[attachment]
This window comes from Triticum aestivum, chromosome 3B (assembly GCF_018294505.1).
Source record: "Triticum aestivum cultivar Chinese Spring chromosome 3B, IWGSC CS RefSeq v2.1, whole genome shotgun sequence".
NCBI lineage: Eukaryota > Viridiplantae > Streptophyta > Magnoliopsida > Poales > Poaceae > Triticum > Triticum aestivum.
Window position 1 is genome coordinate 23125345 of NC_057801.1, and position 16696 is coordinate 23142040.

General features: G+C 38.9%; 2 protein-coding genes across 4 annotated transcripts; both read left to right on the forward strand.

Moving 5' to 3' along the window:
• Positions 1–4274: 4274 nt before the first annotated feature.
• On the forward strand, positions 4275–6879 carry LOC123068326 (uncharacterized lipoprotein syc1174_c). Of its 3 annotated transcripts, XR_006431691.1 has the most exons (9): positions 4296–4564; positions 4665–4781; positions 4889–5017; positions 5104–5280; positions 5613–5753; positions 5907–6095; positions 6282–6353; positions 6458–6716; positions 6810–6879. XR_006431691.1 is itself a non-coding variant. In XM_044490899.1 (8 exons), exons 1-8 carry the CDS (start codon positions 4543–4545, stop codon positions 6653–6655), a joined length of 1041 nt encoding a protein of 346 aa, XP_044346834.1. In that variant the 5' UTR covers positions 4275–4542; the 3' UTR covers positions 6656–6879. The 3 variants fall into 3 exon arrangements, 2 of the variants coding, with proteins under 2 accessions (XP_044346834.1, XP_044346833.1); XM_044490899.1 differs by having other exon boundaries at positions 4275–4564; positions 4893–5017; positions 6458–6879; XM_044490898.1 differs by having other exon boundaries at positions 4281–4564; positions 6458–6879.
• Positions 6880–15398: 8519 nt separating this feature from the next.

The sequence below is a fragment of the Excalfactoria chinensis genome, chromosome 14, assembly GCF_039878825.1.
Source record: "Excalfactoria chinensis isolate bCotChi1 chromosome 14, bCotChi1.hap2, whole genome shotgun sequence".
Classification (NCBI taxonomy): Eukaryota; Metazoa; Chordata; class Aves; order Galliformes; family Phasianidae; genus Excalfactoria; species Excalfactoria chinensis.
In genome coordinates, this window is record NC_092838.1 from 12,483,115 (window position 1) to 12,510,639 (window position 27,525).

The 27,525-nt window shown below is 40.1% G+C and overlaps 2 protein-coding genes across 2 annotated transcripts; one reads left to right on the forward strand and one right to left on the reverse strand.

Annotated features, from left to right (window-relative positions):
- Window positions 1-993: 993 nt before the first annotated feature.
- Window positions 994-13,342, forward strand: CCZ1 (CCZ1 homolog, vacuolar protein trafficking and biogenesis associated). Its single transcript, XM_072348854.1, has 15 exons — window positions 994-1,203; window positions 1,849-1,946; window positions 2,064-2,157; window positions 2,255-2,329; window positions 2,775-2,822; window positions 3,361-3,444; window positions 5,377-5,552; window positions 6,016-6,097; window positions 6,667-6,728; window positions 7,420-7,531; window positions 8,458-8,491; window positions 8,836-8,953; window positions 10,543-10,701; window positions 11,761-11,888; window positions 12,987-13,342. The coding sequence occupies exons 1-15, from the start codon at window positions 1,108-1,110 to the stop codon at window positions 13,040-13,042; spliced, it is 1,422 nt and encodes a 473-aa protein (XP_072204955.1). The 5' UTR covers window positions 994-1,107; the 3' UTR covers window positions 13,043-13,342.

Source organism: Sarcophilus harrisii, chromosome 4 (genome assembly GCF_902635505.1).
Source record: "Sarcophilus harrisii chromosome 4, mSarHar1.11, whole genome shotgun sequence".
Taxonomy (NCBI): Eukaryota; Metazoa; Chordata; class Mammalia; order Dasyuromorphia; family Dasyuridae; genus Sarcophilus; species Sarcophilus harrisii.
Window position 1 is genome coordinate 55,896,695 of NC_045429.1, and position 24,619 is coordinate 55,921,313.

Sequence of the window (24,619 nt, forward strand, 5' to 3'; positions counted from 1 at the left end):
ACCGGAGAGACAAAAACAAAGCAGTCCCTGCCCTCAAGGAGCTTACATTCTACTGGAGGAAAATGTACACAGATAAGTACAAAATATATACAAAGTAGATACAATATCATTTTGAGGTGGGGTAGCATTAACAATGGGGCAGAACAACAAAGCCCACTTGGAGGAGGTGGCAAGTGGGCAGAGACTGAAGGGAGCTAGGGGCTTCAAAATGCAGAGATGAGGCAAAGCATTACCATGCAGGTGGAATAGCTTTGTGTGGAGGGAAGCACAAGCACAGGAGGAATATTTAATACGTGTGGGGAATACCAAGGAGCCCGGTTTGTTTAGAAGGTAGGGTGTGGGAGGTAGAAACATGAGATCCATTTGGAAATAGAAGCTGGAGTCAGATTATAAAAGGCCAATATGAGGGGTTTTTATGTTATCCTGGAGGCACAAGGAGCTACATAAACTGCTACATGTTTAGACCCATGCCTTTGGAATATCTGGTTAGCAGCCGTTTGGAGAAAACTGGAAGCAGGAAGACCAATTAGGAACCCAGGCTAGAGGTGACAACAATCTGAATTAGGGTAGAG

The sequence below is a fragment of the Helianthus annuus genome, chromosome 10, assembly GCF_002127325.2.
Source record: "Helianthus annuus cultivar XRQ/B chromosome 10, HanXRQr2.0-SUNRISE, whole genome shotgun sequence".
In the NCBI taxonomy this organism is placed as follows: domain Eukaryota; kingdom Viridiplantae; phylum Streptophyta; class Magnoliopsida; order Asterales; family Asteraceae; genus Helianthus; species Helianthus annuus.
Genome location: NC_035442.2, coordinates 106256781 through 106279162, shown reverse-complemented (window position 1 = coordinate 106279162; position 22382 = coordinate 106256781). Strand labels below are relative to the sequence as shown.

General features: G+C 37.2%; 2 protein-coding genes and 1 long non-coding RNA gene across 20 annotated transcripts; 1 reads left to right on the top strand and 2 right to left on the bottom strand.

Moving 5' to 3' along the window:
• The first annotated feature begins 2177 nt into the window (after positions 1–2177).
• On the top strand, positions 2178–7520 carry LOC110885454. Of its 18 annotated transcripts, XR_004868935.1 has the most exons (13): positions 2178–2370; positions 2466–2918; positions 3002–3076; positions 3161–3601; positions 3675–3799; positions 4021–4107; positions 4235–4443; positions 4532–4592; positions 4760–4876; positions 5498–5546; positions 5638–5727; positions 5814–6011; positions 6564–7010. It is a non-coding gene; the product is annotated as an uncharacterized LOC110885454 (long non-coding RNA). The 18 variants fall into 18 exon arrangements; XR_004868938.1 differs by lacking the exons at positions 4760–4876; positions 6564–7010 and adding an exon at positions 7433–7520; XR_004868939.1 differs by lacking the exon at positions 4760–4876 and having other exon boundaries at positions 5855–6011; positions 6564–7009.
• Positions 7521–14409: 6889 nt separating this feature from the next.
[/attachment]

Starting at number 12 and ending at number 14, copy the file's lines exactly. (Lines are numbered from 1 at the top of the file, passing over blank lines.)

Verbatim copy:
Classification (NCBI taxonomy): Eukaryota; Metazoa; Chordata; class Aves; order Galliformes; family Phasianidae; genus Excalfactoria; species Excalfactoria chinensis.
In genome coordinates, this window is record NC_092838.1 from 12,483,115 (window position 1) to 12,510,639 (window position 27,525).

The 27,525-nt window shown below is 40.1% G+C and overlaps 2 protein-coding genes across 2 annotated transcripts; one reads left to right on the forward strand and one right to left on the reverse strand.